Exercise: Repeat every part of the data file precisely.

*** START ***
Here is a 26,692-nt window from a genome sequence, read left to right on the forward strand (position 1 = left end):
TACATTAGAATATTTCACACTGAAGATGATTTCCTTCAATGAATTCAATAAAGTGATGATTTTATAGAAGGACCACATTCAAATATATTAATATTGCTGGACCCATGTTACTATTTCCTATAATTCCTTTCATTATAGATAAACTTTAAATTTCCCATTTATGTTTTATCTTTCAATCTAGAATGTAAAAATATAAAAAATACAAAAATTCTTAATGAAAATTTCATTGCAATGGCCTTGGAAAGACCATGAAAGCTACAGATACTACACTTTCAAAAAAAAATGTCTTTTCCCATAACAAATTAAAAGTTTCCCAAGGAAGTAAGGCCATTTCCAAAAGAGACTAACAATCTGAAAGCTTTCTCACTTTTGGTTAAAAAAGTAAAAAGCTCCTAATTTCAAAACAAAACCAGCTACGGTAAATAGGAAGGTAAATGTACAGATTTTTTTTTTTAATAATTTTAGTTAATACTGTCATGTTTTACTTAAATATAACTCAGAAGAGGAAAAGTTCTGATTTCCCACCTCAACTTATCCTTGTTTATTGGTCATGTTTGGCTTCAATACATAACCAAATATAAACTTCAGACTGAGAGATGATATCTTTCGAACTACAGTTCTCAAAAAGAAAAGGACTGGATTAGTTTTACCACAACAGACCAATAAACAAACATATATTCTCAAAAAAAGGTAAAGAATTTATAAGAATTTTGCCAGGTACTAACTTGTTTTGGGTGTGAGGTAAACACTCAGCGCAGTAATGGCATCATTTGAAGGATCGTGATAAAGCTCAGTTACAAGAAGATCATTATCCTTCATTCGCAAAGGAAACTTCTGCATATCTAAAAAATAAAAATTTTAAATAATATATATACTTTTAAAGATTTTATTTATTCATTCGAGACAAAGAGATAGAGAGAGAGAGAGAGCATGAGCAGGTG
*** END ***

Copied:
Here is a 26,692-nt window from a genome sequence, read left to right on the forward strand (position 1 = left end):
TACATTAGAATATTTCACACTGAAGATGATTTCCTTCAATGAATTCAATAAAGTGATGATTTTATAGAAGGACCACATTCAAATATATTAATATTGCTGGACCCATGTTACTATTTCCTATAATTCCTTTCATTATAGATAAACTTTAAATTTCCCATTTATGTTTTATCTTTCAATCTAGAATGTAAAAATATAAAAAATACAAAAATTCTTAATGAAAATTTCATTGCAATGGCCTTGGAAAGACCATGAAAGCTACAGATACTACACTTTCAAAAAAAAATGTCTTTTCCCATAACAAATTAAAAGTTTCCCAAGGAAGTAAGGCCATTTCCAAAAGAGACTAACAATCTGAAAGCTTTCTCACTTTTGGTTAAAAAAGTAAAAAGCTCCTAATTTCAAAACAAAACCAGCTACGGTAAATAGGAAGGTAAATGTACAGATTTTTTTTTTTAATAATTTTAGTTAATACTGTCATGTTTTACTTAAATATAACTCAGAAGAGGAAAAGTTCTGATTTCCCACCTCAACTTATCCTTGTTTATTGGTCATGTTTGGCTTCAATACATAACCAAATATAAACTTCAGACTGAGAGATGATATCTTTCGAACTACAGTTCTCAAAAAGAAAAGGACTGGATTAGTTTTACCACAACAGACCAATAAACAAACATATATTCTCAAAAAAAGGTAAAGAATTTATAAGAATTTTGCCAGGTACTAACTTGTTTTGGGTGTGAGGTAAACACTCAGCGCAGTAATGGCATCATTTGAAGGATCGTGATAAAGCTCAGTTACAAGAAGATCATTATCCTTCATTCGCAAAGGAAACTTCTGCATATCTAAAAAATAAAAATTTTAAATAATATATATACTTTTAAAGATTTTATTTATTCATTCGAGACAAAGAGATAGAGAGAGAGAGAGAGCATGAGCAGGTG